But I think that it is insufficient to leave this argument at a very abstract level where one group of Americans would have a more cosmopolitan welfare function and better perception of global benefits of trade and another would be more nativist and ignorant of economics. I do not think that the real difference between the two groups has to do with welfare concerns and economic literacy  but with their interests. Many rich Americans who like to point out to the benefits of globalization worldwide significantly benefited and continue to benefit from the type of globalization that has been unfolding during the past three decades. The numbers, showing their real income gains, are so well known that they need no repeating.  They are large beneficiaries from this type of globalization because of their ability to play off less well-paid and more docile labor from poorer countries against the often too expensive domestic labor. They also benefit through inflows of unskilled foreign labor that keep the costs of the services they consume low. Thus rich Americans are made better off by the key forces of globalization: migration, outsourcing, cheap imports, which have also been responsible for the major reduction of worldwide poverty.  Perhaps in a somewhat crude materialist fashion I think that their sudden interest in reducing worldwide poverty is just an ethical sugar-coating over their economic interests which are perfectly well served by globalization. Like every dominant class, or every beneficiary of an economic or political order, they feel the need to situate their success within some larger whole and to explain that it is a by-product of a much grander betterment of human condition.

A new alliance, based on the coincidence of interests, is thus formed between some of the richest people in the world and poor people  of Africa, Asia and Latin America. Those who are left out in the cold are the domestic lower-middle and middle classes squeezed between the competition from foreign labor and indifference of national ruling classes. As in the neo-Marxist theories applied to the South, the divergence of economic interests within a country produces political disarticulation. The rich favor the continuation of globalization as it is, the lower middle classes are looking at the ways to change or reverse both globalization and migration that comes with it. Two political camps are thus formed, not only in the US but in practically all rich countries: the camp of ideologically cosmopolitan rich whose incomes keep on increasing and the camp of nativist lower-middle classes who feel that nobody is defending their interests.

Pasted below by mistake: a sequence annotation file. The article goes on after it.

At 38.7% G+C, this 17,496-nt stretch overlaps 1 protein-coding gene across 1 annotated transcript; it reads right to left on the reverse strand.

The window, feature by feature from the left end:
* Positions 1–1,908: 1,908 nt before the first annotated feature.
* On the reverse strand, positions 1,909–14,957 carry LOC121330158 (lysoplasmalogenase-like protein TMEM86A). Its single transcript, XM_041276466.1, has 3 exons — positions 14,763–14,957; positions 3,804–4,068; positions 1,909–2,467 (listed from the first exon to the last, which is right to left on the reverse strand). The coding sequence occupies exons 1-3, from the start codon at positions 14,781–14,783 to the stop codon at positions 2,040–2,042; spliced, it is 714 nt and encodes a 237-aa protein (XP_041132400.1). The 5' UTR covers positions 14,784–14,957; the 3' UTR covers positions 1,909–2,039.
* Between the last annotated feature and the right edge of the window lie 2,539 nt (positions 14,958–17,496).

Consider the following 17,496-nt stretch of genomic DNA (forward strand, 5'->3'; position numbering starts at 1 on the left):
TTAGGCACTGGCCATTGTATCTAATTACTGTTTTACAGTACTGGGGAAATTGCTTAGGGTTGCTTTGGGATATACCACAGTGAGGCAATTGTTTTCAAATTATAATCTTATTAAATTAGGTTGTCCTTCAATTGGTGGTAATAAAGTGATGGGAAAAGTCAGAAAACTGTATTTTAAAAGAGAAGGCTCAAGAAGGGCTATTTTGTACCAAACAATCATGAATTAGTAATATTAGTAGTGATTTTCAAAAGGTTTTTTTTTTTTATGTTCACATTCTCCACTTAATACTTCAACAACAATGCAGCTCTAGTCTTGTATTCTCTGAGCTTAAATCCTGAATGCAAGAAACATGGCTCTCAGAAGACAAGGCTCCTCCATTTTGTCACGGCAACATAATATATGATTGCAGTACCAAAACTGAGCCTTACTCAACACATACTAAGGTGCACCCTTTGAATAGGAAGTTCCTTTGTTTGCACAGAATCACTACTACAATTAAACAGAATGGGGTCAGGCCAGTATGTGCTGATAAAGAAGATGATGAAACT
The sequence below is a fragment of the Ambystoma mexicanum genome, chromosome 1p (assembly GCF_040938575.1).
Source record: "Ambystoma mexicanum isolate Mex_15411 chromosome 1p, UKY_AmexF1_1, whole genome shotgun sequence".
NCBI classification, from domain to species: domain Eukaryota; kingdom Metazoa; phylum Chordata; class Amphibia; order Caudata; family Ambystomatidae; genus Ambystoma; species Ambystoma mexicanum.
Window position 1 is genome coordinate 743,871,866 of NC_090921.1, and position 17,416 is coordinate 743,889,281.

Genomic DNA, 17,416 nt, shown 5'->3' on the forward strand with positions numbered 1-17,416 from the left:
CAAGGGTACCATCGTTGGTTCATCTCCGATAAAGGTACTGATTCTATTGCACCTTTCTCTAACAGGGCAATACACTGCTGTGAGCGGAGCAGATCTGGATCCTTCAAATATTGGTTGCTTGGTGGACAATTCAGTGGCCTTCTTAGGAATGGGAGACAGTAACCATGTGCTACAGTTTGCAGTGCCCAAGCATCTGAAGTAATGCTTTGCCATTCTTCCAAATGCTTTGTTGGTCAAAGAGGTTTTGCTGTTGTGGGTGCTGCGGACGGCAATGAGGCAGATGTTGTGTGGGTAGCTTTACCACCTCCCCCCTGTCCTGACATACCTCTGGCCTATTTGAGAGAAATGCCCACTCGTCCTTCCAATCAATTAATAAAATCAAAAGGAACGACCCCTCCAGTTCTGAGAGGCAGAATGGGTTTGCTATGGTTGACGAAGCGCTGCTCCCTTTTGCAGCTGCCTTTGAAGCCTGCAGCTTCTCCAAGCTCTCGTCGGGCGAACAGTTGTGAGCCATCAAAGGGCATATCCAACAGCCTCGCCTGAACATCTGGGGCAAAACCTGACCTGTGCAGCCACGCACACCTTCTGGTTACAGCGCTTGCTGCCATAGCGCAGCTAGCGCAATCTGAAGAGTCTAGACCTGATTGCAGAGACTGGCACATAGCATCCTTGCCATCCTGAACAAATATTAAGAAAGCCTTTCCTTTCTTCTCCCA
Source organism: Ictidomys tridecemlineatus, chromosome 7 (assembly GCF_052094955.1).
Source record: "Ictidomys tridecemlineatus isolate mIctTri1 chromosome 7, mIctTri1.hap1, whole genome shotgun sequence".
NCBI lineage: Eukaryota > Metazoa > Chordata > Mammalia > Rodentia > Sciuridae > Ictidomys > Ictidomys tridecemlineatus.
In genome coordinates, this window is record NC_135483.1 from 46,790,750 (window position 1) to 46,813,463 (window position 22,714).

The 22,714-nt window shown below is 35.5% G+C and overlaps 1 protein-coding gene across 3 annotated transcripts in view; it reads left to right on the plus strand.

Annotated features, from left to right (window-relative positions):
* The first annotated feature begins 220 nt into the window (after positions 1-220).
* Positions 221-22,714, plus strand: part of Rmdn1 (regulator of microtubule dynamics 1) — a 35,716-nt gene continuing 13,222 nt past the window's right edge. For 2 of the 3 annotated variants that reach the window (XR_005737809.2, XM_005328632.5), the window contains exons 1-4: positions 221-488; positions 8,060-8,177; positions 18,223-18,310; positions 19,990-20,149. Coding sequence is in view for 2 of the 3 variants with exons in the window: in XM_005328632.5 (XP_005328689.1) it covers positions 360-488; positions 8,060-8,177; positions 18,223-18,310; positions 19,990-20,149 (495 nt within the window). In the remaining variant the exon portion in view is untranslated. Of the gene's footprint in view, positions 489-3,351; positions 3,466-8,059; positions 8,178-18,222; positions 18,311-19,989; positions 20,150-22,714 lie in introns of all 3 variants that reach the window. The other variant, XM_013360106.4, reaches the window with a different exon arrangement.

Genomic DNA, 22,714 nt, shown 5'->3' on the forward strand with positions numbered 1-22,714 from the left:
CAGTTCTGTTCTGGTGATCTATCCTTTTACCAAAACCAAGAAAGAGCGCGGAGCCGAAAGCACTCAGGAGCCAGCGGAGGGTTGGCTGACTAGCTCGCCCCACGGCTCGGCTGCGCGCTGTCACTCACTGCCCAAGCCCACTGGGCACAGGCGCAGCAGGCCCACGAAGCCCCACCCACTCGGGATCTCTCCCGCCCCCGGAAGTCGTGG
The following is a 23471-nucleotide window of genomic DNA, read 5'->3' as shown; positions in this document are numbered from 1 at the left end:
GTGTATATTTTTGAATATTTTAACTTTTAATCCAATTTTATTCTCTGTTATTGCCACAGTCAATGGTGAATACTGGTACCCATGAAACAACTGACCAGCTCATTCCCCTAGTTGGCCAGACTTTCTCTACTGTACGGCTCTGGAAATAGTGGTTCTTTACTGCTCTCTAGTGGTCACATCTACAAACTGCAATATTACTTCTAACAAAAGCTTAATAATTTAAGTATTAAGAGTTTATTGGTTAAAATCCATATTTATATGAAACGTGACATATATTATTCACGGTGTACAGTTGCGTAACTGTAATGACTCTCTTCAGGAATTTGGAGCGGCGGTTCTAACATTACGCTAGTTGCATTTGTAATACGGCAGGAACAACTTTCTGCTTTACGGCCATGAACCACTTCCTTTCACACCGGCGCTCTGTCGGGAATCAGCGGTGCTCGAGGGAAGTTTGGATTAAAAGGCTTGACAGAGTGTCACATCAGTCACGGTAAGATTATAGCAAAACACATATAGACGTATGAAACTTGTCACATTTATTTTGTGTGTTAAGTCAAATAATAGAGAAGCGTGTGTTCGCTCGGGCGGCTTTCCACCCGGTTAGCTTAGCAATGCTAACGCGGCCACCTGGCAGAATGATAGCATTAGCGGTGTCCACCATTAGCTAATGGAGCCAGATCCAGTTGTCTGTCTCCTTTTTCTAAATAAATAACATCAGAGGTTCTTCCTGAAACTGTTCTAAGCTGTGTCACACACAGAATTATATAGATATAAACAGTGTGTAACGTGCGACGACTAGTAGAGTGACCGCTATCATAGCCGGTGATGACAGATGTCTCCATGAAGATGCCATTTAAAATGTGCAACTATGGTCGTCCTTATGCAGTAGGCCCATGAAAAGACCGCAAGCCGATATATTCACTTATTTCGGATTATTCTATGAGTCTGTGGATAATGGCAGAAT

The disarticulation in the North produces political polarization with clear dangers of transforming democracy into either a plutocracy that would continue with current policies, or alternatively a populist regime that would give way to the frustration of the middle classes by reimposing tariff rates, exchange controls and tighter migration rules.  

The idea that globalization is a force that is good and beneficial for all is an illusion. Tectonic economic changes such as those brought by globalization always have winners and losers. (The first sentence of my forthcoming book “Global inequality”, Harvard University Press, April 2016, says exactly that.) Even if globalization is, as I believe, a positive phenomenon overall, both economically for the reasons Lowrey mentions and ethically because it allows for the creation of something akin to community of all humankind, it is, and will remain, a deeply contradictory and disruptive force that would leave, at times significant groups of people, worse off. Refusing to see that is possible only if one is blinded by ideology of universal harmonies or by own economic interests.